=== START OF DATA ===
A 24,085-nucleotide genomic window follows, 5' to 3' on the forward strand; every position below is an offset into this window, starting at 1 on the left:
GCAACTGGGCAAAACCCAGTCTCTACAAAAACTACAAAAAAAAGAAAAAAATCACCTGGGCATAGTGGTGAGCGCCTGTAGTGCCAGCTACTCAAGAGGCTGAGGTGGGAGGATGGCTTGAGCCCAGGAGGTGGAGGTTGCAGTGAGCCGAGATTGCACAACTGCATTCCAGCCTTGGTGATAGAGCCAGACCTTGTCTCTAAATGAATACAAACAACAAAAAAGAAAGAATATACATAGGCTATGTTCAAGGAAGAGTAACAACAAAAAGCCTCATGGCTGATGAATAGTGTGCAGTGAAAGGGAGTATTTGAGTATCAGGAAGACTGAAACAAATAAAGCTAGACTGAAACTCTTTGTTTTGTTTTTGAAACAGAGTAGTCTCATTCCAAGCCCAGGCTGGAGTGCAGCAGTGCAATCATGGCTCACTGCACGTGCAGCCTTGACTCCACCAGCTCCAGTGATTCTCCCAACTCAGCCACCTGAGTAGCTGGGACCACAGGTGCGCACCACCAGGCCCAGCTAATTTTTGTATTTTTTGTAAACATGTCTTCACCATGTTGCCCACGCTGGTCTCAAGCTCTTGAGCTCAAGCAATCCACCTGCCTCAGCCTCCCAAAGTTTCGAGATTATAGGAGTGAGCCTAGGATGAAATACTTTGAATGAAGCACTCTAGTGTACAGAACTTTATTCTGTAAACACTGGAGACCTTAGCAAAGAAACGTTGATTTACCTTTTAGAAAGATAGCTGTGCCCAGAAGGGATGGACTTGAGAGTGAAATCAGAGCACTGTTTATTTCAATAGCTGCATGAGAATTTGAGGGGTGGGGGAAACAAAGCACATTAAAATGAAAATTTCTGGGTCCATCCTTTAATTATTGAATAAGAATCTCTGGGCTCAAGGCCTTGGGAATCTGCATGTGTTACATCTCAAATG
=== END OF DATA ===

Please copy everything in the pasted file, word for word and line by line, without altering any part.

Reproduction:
A 24,085-nucleotide genomic window follows, 5' to 3' on the forward strand; every position below is an offset into this window, starting at 1 on the left:
GCAACTGGGCAAAACCCAGTCTCTACAAAAACTACAAAAAAAAGAAAAAAATCACCTGGGCATAGTGGTGAGCGCCTGTAGTGCCAGCTACTCAAGAGGCTGAGGTGGGAGGATGGCTTGAGCCCAGGAGGTGGAGGTTGCAGTGAGCCGAGATTGCACAACTGCATTCCAGCCTTGGTGATAGAGCCAGACCTTGTCTCTAAATGAATACAAACAACAAAAAAGAAAGAATATACATAGGCTATGTTCAAGGAAGAGTAACAACAAAAAGCCTCATGGCTGATGAATAGTGTGCAGTGAAAGGGAGTATTTGAGTATCAGGAAGACTGAAACAAATAAAGCTAGACTGAAACTCTTTGTTTTGTTTTTGAAACAGAGTAGTCTCATTCCAAGCCCAGGCTGGAGTGCAGCAGTGCAATCATGGCTCACTGCACGTGCAGCCTTGACTCCACCAGCTCCAGTGATTCTCCCAACTCAGCCACCTGAGTAGCTGGGACCACAGGTGCGCACCACCAGGCCCAGCTAATTTTTGTATTTTTTGTAAACATGTCTTCACCATGTTGCCCACGCTGGTCTCAAGCTCTTGAGCTCAAGCAATCCACCTGCCTCAGCCTCCCAAAGTTTCGAGATTATAGGAGTGAGCCTAGGATGAAATACTTTGAATGAAGCACTCTAGTGTACAGAACTTTATTCTGTAAACACTGGAGACCTTAGCAAAGAAACGTTGATTTACCTTTTAGAAAGATAGCTGTGCCCAGAAGGGATGGACTTGAGAGTGAAATCAGAGCACTGTTTATTTCAATAGCTGCATGAGAATTTGAGGGGTGGGGGAAACAAAGCACATTAAAATGAAAATTTCTGGGTCCATCCTTTAATTATTGAATAAGAATCTCTGGGCTCAAGGCCTTGGGAATCTGCATGTGTTACATCTCAAATG